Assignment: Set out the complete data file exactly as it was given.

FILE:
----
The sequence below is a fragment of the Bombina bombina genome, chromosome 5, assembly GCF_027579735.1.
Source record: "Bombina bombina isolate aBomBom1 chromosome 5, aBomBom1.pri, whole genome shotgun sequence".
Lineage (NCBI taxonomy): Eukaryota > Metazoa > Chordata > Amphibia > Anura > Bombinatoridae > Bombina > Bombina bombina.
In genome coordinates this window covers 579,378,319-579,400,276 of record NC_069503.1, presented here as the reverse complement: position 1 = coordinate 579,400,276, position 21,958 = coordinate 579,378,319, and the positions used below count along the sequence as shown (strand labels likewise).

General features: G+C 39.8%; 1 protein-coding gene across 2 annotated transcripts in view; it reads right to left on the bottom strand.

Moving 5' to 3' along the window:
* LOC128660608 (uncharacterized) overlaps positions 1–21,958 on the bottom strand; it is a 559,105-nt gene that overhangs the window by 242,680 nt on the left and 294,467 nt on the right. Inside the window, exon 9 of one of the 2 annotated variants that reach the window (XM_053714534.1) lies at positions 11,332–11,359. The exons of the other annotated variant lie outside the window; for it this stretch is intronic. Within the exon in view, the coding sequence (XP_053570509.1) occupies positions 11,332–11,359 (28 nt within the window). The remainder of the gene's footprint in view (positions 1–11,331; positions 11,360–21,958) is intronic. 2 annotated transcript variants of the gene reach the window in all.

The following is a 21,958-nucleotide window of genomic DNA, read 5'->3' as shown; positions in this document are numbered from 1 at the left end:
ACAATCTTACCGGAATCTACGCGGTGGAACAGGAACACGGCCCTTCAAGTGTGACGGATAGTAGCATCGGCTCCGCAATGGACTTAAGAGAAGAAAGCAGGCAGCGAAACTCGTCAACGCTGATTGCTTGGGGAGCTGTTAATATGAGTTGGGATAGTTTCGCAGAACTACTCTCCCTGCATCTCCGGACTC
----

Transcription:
The sequence below is a fragment of the Bombina bombina genome, chromosome 5, assembly GCF_027579735.1.
Source record: "Bombina bombina isolate aBomBom1 chromosome 5, aBomBom1.pri, whole genome shotgun sequence".
Lineage (NCBI taxonomy): Eukaryota > Metazoa > Chordata > Amphibia > Anura > Bombinatoridae > Bombina > Bombina bombina.
In genome coordinates this window covers 579,378,319-579,400,276 of record NC_069503.1, presented here as the reverse complement: position 1 = coordinate 579,400,276, position 21,958 = coordinate 579,378,319, and the positions used below count along the sequence as shown (strand labels likewise).

General features: G+C 39.8%; 1 protein-coding gene across 2 annotated transcripts in view; it reads right to left on the bottom strand.

Moving 5' to 3' along the window:
* LOC128660608 (uncharacterized) overlaps positions 1–21,958 on the bottom strand; it is a 559,105-nt gene that overhangs the window by 242,680 nt on the left and 294,467 nt on the right. Inside the window, exon 9 of one of the 2 annotated variants that reach the window (XM_053714534.1) lies at positions 11,332–11,359. The exons of the other annotated variant lie outside the window; for it this stretch is intronic. Within the exon in view, the coding sequence (XP_053570509.1) occupies positions 11,332–11,359 (28 nt within the window). The remainder of the gene's footprint in view (positions 1–11,331; positions 11,360–21,958) is intronic. 2 annotated transcript variants of the gene reach the window in all.

The following is a 21,958-nucleotide window of genomic DNA, read 5'->3' as shown; positions in this document are numbered from 1 at the left end:
ACAATCTTACCGGAATCTACGCGGTGGAACAGGAACACGGCCCTTCAAGTGTGACGGATAGTAGCATCGGCTCCGCAATGGACTTAAGAGAAGAAAGCAGGCAGCGAAACTCGTCAACGCTGATTGCTTGGGGAGCTGTTAATATGAGTTGGGATAGTTTCGCAGAACTACTCTCCCTGCATCTCCGGACTC